I have a Black&Decker electric hedge trimmer - you know the kind, with the
thumb safety, the index finger trigger, and the 2-3 ft long shears, which
operates on electrical power from a cord plugged into an outlet.
All of a sudden the unit keeps cutting off even with the trigger held. The
cord is firmly seated for electrical continuity. At one point I had severed
the power cord, repaired it, so was thinking it was the cord, but even with
a new replacement cord the symptom persists, and I do get the intermittent
brief "on" with the original cord. The original cord does provide power for
other things, so it is not the cord, but perhaps the severing shorted
something in the trimmer?
Here's the peculiarity: If I rotate the unit so that it is upside down, it
runs. As soon as I rotate it rightside up, it conks out again.
Any ideas as to what this is, and if it is easily repairable, or do I just
need to buy a new one?
might be a loose brush or the power cord on the trimmer itself is bad,
assuming the trimmer has a short cord attached.
try getting it to barely run then twist the cord.
they are really chep units
No cord on the unit - the receptacle is built into the unit.
Picture here -
My guess is that the brushes are worn down and the commutator is worn to
a slightly smaller diameter where they have been riding on it. When you
flip the unit over the armature may slide slightly endways within the
limits of the bearing spacing and bring the unworn portion of the
commutator into contact with the brushes, so it starts.
Brushes are easy and cheap to replace yourself. Check it out.
On Sun, 4 Mar 2007 09:16:54 -0500, "Dimitrios Paskoudniakis"
No, the way it works when you put a piece of metal through the
electric cord is that either it touches both wires at the same time or
If it doesn't it still might cut one of the wires, so the cord doesn't
work again, and that wire has to be repaired.
If it does touch both wires at the same time, you are likely to blow a
fuse in your basement, and you may also cause a pop or a burn where
the blade cuts the wires, and you may even find copper balls at the
end of the wires where the copper melted and then hardened again. But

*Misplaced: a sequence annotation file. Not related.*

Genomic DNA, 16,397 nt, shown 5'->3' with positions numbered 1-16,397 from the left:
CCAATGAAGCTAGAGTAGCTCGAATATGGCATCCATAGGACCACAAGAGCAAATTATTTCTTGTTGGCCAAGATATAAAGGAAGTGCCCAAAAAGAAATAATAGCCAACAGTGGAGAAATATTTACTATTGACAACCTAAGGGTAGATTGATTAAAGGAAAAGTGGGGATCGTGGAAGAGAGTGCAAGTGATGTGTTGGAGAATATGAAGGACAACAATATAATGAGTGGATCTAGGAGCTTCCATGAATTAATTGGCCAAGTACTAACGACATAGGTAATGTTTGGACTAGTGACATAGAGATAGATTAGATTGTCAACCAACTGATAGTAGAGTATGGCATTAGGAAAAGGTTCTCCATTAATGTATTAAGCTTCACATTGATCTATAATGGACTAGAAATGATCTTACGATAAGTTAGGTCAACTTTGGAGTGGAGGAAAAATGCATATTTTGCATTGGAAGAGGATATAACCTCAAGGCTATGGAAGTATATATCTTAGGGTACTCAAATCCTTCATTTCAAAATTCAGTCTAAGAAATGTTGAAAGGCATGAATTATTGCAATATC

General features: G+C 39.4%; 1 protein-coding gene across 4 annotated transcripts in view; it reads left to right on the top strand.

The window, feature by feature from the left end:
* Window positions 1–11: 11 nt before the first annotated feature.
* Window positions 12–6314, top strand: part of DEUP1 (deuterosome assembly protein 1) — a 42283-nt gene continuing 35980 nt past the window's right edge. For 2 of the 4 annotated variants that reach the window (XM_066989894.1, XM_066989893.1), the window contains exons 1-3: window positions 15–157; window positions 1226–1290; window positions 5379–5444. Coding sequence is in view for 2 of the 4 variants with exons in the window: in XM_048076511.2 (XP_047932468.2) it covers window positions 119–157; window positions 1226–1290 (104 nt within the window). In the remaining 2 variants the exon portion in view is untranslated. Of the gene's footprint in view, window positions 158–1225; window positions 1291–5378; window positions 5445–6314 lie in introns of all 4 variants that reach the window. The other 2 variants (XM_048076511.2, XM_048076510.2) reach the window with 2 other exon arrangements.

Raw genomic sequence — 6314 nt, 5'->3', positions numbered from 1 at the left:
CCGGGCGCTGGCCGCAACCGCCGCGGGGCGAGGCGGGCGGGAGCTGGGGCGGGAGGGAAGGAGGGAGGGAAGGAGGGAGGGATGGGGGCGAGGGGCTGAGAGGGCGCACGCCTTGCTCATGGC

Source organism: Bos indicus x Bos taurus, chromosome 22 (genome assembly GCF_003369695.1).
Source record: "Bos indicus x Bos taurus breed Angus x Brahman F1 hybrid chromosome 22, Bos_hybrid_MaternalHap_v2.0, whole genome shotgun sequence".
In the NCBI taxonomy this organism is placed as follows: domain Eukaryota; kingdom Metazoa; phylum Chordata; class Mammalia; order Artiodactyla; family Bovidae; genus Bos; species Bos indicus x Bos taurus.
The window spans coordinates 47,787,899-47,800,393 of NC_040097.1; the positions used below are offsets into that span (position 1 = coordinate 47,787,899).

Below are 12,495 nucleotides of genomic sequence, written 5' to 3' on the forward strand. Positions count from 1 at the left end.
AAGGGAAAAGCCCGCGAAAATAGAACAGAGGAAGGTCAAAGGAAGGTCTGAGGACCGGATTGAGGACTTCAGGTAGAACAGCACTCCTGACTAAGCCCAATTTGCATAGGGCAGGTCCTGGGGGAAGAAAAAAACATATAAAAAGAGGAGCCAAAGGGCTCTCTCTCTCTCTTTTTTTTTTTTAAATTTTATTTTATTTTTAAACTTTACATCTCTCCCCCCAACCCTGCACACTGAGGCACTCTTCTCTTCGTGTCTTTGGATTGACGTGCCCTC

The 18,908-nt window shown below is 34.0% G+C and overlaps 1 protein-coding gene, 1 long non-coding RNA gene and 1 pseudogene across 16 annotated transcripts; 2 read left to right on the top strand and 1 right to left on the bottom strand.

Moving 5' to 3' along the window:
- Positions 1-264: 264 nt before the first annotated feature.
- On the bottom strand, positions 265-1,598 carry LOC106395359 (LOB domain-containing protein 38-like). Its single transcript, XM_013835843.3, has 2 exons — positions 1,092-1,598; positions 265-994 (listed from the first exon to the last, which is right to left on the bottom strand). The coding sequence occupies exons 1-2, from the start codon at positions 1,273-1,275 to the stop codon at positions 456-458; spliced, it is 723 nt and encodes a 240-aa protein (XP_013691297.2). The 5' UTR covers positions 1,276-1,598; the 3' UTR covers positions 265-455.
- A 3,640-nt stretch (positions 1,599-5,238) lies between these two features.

all the current that is going through this "short circuit" is power
that is NOT going through the trimmer itself. So the trimmer is
getting less current through it at that time, none or almost none at
all, because the current takes the shorter, easier, path.
It's also possible if the blade touches both wires at the same time
that it won't make good contact with one or both, and only some
current will flow through. It may not melt either of the wires in
two, and it may not even trip the circuit breaker or blow the fuse.
But again, this won't cause more current to flow through the trimmer.
The electrical resistance of the trimmer determines the maximum amount
of current that flows through it. Even a bad-contact short circuit
might lower the amount available from the wall to the trimmer, but it
won't increase it.
So all this had no effect on the trimmer.
Both of the other answers seem to figure it's not the switch. They
probably have more experience on this problem than I and might well be
right. But I'm thinking maybe your hand on the switch changes in some
way when you twist your arm, and then the swtich works. So I would
try, with the trimmer unplugged, tying the swtich down with a string
or a wire or plastic tie, plugging it in and seeing it not run, then
turning it over without touching the switch.
I have about 4 B&D trimmers in the basement that I got at yard sales
or out of the trash, and I haven't had trouble with either the switch
or the brushes. I think the case has to be opened to replace either,
so just be careful to note, or to make a sketch, which holes have the
short screws and which have the long ones, and just after the case is
opened gently, how the wire is routed through the handle, where it
bends around the plastic ribs, where/how the switch is held in place.
The case determines all this, but it can be hard to tell after the
wire is out of place.
I would attempt to repair it myself if it is otherwise in good shape
and there is meat left on the cutters-but it is a cheaply made unit
and I would only do so for the challange.
These things can be a real pain in the ass to reassemble so sit down
with it when you are fairly calm and unhurried and split the case
following the wiring in and checking each connection as well as the
brushes. An ohmeter with alligator type probes will allow you to
wiggle wires and find an intermittant.
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